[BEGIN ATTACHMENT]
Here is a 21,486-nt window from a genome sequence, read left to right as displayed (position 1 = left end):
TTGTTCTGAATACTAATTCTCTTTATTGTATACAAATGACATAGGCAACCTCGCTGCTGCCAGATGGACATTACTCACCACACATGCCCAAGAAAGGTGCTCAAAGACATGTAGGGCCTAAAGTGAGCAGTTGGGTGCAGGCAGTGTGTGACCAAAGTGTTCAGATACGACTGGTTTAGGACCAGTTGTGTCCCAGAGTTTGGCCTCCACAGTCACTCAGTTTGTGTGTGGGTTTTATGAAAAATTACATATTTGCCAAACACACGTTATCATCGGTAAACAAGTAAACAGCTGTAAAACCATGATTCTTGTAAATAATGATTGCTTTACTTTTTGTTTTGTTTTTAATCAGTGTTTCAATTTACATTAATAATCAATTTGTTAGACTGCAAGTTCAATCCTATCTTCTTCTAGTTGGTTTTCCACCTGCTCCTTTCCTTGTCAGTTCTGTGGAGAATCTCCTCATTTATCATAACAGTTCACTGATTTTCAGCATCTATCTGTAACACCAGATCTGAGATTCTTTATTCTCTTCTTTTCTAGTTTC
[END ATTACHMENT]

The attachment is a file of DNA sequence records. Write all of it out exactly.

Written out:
Here is a 21,486-nt window from a genome sequence, read left to right as displayed (position 1 = left end):
TTGTTCTGAATACTAATTCTCTTTATTGTATACAAATGACATAGGCAACCTCGCTGCTGCCAGATGGACATTACTCACCACACATGCCCAAGAAAGGTGCTCAAAGACATGTAGGGCCTAAAGTGAGCAGTTGGGTGCAGGCAGTGTGTGACCAAAGTGTTCAGATACGACTGGTTTAGGACCAGTTGTGTCCCAGAGTTTGGCCTCCACAGTCACTCAGTTTGTGTGTGGGTTTTATGAAAAATTACATATTTGCCAAACACACGTTATCATCGGTAAACAAGTAAACAGCTGTAAAACCATGATTCTTGTAAATAATGATTGCTTTACTTTTTGTTTTGTTTTTAATCAGTGTTTCAATTTACATTAATAATCAATTTGTTAGACTGCAAGTTCAATCCTATCTTCTTCTAGTTGGTTTTCCACCTGCTCCTTTCCTTGTCAGTTCTGTGGAGAATCTCCTCATTTATCATAACAGTTCACTGATTTTCAGCATCTATCTGTAACACCAGATCTGAGATTCTTTATTCTCTTCTTTTCTAGTTTC